Encyclopedia of Medieval Philosophy

Living Edition
| Editors: Henrik Lagerlund

Bonaventure

  • Matthew J. Pereira
Living reference work entry
DOI: https://doi.org/10.1007/978-94-024-1151-5_91-2

Abstract

Bonaventure O.F.M. (c. 1217–July 15, 1274) was a quintessential theologian of the thirteenth century and highly respected church leader, first serving as the Minister General of the Franciscan Order, then, he was named the Cardinal-bishop of Albano. In his ardent search for wisdom (sapientia), Bonaventure blended classical theologians (e.g., Augustine), ancient philosophers (e.g., Aristotle), and mysticism (e.g., Desert Fathers) within an indelible scholastic framework throughout his diverse range of writings that included theological treatises, many sermons, exegetical contributions, teachings on the mystical and spiritual life, numerous letters, and the authoritative biography on Francis of Assisi. Formed by classical Augustinianism, Bonaventure had privileged faith and theology over reason and philosophy albeit these two poles of enquiry coalesced within his impassioned pursuit of knowledge, beauty, and truth, wherever it was to be discovered. Bonaventure was at once a traditional and original thinker, steeped in theology (e.g., Augustinianism, Pseudo-Dionysian) and philosophy (e.g., Aristotle, Neoplatonism), both from the received teachings of Late Antiquity and the translated texts of the res novae, thereby engendering a blended and textured approach of faith seeking understanding. Among his contributions, Bonaventure was the first theologian to critically reinterpret Anselm of Canterbury’s (1033–1109) celebrated ontological argument. In one of his significant writings, Disputed Questions on the Mystery of the Trinity, Bonaventure provided a compelling argument for the existence of God whereby he concluded that there are three ways (or proofs) toward the existence of God, which were correlated with the soul, being, and truth or goodness. When the three ways have been explicated and understood, Bonaventure taught that the faithful seeker would arrive at the indubitable truth of God. In addition to many contributions in the fields of theology, philosophy, and mysticism, Bonaventure was heavily involved, both as leader of the Franciscans and as a cardinal in the Church, in the efforts at reconciliation during the divisive and contentious thirteenth century. Bonaventure was convinced that all truth, beauty, and wisdom was from God, which liberated him to place classical theology in conversation with emergent philosophical models of enquiry in order to encourage reflection upon the life of faith and reason that leads to the mystical ascent to God.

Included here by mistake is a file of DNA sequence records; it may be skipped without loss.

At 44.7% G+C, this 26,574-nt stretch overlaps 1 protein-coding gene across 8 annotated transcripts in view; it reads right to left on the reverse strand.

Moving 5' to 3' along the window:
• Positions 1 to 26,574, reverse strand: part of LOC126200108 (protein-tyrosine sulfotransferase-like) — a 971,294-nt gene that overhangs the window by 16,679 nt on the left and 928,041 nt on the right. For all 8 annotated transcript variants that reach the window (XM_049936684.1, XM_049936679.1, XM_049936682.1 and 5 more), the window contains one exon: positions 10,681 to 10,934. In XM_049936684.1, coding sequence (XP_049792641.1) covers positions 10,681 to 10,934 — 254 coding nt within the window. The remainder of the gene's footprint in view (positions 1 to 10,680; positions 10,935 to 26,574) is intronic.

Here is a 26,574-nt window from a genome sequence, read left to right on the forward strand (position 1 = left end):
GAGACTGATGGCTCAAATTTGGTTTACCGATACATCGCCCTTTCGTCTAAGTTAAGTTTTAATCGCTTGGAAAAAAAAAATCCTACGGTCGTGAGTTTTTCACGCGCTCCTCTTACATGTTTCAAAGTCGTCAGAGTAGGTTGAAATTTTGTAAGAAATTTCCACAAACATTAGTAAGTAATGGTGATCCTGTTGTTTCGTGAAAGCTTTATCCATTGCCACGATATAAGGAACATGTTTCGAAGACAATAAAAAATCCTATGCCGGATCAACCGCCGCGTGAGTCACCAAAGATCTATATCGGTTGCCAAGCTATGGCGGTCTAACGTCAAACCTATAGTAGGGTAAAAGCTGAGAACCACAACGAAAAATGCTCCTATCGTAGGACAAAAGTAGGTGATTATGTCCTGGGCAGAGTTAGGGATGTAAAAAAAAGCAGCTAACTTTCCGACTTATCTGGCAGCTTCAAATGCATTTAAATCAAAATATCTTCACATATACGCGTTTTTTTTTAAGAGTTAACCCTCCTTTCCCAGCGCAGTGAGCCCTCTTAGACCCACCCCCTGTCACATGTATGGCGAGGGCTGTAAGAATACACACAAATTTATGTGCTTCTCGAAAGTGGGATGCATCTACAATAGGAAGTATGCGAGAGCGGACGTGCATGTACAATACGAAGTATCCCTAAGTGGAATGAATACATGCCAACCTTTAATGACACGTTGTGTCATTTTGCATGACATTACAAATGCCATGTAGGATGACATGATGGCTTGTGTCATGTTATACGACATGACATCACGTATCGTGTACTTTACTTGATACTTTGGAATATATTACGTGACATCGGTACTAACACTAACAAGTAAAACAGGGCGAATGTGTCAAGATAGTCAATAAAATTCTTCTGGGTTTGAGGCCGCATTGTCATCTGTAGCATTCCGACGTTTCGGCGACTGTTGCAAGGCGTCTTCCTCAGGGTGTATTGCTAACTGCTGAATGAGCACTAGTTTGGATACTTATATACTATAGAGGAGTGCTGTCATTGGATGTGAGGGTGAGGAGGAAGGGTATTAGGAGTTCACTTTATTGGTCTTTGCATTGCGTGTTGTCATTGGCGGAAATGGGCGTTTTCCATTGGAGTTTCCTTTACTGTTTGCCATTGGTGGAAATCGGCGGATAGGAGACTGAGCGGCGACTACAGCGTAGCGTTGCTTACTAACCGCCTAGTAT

This is a preview of subscription content, log in to check access.

Bibliography

Primary Sources

    Latin Editions of Bonaventure

    1. Bonaventure. (1882–1902). Doctoris seraphici S. Bonaventurae opera omnia: vols I – IV, Commentaria in quator libros sententiarum; vol V, Opuscula varia theologica; vol VI, Commentarius in Sacrum Scripturam; vol VII, Commentarius in evangelium. S. Lucae; vol VIII, Opuscula varia ad theologicam mysticam et res Ordiniis Fratrum minorum spectantia; vol IX, Sermones de tempore, de sanctis, de B. Virgine Maria et de diversis; vol X, Operum omnium complementum, ed. The Fathers of the Collegium S. Bonaventure. Ex typographia Collegii S. Bonaventure, Ad Claras Aquas (Quaracchi).Google Scholar
    2. Bonaventure. (1934). Collationes in hexaemeron (ed.: Delorme, F., OFM). Bibliotheca Franciscana Scholastica Medii Aevi, vol. 8. Ad Claras Aquas (Florentia): Collegium S. Bonaventure.Google Scholar
    3. Bonaventure. (1977). Sancti Bonaventure sermones dominicales (ed.: Bourgerol, J.). Collegio S. Bonaventura.Google Scholar

    English Translations of Bonaventure

    1. Bonaventure. (1946). Breviloquium (trans: Nemmers E.E.). St. Louis: Herder.Google Scholar
    2. Bonaventure. (1956). Itinerarium mentis in Deum (trans: Boehnwe, P., OFM). vol 2 of works of Saint Bonaventure (eds.: Boehner, P., & Laughlin, M.F., Sr, SMIC). St. Bonaventure: The Franciscan Institute.Google Scholar
    3. Bonaventure. (1970). Collations on the six days (trans: de Vink, J.). vol 5 of works of Saint Bonaventure. Paterson: St. Anthony Guild.Google Scholar
    4. Bonaventure. (1978). The tree of life in Bonaventure (trans: Cousins, E.). The classics of western spirituality. New York: Paulist.Google Scholar